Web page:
Nearly one third of staff at pupil referral units warned their jobs could go
STAFF at pupil referral units in Fenland and East Cambs could lose their jobs following a proposed cut back.
Education chiefs say the current service capacity across Cambridgeshire is under used following the decision by a growing number of heads to make provision for more youngsters in their own schools.
The council has begun a 30 day consultation period which could see the pupil referral unit in Barton Road, Ely, close and the skills centre at Longhill, March, also close.
The tuition learning centre in Burrowmoor Road, March is also under threat but the main Fenland centre, in Station Road, March, will be saved but probably move to a new purpose built unit in Wisbech once planning is agreed.
Across the county similar cuts are proposed which could see up to 33 of the 113 employed in the service lose their jobs.
Tom Jefford, head of youth support services, said: “Once we looked at it district by district we quickly realised we had too much provision which has created the engine for change,”
Money allocated for teaching children excluded for whatever reasons from main stream schools is being funnelled more directly through individual schools and heads can decide how it is spent.
- 1 £4,000 raised for Natalie to live her dreams after cancer diagnosis
- 2 New dessert shop bids to become 'best in the area'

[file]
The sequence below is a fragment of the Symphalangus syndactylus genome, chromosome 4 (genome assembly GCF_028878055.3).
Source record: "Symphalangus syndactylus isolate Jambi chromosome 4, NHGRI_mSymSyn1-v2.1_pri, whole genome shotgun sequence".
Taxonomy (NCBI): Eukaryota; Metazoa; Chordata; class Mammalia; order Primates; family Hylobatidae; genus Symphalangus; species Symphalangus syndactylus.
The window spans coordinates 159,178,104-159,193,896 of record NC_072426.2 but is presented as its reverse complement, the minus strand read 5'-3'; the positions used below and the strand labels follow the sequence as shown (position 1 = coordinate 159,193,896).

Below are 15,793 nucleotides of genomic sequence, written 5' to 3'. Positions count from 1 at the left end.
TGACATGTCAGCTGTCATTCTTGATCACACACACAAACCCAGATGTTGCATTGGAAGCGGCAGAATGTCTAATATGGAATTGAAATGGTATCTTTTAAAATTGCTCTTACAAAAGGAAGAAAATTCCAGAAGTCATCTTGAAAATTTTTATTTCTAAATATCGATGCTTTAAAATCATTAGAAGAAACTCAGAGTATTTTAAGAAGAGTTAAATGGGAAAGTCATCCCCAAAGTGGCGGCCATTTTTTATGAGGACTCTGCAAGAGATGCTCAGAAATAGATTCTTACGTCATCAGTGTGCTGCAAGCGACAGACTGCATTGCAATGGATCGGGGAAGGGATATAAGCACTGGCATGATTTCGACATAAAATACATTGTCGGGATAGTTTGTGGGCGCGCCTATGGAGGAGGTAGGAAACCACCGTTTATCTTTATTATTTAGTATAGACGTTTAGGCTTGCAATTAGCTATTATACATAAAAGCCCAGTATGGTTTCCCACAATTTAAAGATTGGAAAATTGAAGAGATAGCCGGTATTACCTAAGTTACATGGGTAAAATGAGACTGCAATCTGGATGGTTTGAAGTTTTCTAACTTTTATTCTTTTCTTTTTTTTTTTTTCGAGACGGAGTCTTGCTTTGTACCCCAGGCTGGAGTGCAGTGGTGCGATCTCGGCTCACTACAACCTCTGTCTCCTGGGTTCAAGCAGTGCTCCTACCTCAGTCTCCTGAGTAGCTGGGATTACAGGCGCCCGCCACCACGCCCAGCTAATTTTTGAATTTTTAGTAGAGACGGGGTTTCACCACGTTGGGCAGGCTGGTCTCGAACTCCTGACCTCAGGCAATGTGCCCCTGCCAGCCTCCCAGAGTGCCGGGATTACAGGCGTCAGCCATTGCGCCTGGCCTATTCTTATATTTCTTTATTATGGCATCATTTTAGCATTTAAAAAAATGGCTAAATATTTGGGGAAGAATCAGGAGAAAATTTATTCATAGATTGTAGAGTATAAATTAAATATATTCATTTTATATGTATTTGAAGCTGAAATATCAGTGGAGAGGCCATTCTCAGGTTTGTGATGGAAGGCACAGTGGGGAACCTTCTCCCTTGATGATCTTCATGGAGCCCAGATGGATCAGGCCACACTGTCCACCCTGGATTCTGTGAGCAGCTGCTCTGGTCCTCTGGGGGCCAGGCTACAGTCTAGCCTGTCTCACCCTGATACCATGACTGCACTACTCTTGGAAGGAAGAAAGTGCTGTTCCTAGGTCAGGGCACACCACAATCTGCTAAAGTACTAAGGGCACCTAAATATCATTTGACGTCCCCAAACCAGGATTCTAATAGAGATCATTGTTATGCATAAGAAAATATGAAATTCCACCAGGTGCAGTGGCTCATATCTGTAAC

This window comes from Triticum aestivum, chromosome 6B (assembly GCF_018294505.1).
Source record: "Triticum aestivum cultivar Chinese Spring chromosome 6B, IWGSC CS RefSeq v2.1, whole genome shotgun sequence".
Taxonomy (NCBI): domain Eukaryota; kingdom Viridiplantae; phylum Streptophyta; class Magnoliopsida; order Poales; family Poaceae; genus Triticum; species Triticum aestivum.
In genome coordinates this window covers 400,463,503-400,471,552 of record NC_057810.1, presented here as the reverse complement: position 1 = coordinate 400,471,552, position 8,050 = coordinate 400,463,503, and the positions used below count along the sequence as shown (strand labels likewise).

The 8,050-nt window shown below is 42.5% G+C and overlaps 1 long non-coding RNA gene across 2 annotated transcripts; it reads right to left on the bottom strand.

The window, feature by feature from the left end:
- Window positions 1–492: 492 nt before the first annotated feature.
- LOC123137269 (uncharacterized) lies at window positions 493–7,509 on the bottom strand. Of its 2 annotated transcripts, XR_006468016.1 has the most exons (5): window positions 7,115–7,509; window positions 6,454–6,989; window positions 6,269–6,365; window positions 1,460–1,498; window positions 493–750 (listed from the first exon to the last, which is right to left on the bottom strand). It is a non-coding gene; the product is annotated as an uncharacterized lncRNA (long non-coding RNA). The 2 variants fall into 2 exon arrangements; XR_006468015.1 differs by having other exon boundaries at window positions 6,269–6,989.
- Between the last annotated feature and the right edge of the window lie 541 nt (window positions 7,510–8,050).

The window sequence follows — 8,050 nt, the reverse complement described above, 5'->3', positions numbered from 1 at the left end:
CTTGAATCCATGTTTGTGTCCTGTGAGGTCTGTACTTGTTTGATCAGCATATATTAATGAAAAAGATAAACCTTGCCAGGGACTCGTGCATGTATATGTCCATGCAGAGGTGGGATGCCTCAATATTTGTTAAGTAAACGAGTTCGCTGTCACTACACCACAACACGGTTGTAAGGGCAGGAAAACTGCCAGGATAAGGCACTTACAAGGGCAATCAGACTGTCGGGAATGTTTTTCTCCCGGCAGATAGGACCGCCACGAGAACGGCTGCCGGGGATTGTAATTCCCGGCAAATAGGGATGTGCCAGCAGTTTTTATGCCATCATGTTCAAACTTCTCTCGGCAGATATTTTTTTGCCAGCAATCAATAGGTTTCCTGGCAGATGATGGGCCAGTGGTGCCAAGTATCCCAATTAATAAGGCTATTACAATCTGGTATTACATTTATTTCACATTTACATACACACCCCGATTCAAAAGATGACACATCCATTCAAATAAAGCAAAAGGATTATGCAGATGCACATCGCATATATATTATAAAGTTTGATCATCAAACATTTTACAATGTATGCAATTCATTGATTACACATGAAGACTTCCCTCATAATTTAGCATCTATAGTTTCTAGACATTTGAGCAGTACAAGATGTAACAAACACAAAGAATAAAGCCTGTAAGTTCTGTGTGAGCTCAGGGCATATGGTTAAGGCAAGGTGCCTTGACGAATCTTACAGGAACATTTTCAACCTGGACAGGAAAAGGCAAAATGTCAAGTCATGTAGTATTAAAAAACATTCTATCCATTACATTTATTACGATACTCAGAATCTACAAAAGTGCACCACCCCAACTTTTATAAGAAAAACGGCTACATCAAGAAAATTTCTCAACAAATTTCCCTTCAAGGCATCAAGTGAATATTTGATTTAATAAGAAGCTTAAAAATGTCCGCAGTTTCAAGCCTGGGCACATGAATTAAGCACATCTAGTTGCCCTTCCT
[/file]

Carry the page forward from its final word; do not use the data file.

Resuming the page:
- 3 Family's tribute to 'son in a million' killed in motorbike crash
- 4 Jail for fraudulent accountant who tried to steal £200k of employer’s money
- 5 Covid-19 'virtual ward' will help patients recover at home
- 6 Seven places where £4.9m road maintenance has been approved
- 7 Two escape unhurt after car plunges into river
- 8 Man in 50s dies after medical incident in field
- 9 Family run tea room closes after 10 years in business
- 10 Café holds 'heavy heart' as it announces closure
In Fenland, for example, the area has previously provided for up to 160 in the pupil referral unit and the Support and Tuition Centre but schools now want to buy just 50 places, said Mr Jefford.
He said that “the whole service was being reformed with a new curriculum and a much closer working relationship with schools”.
Fenland schools will have around �1 million to spend on providing “more tailored support. In return the county will have to up its game to ensure schools do provide effective education for groups of kids that heads have previously sought to pass to the Pupil Referral units.”
Alternative usage for the March skills centre set up three years ago is being considered, said Mr Jefford; it has industrial quality machine tools, a workshop and classroom.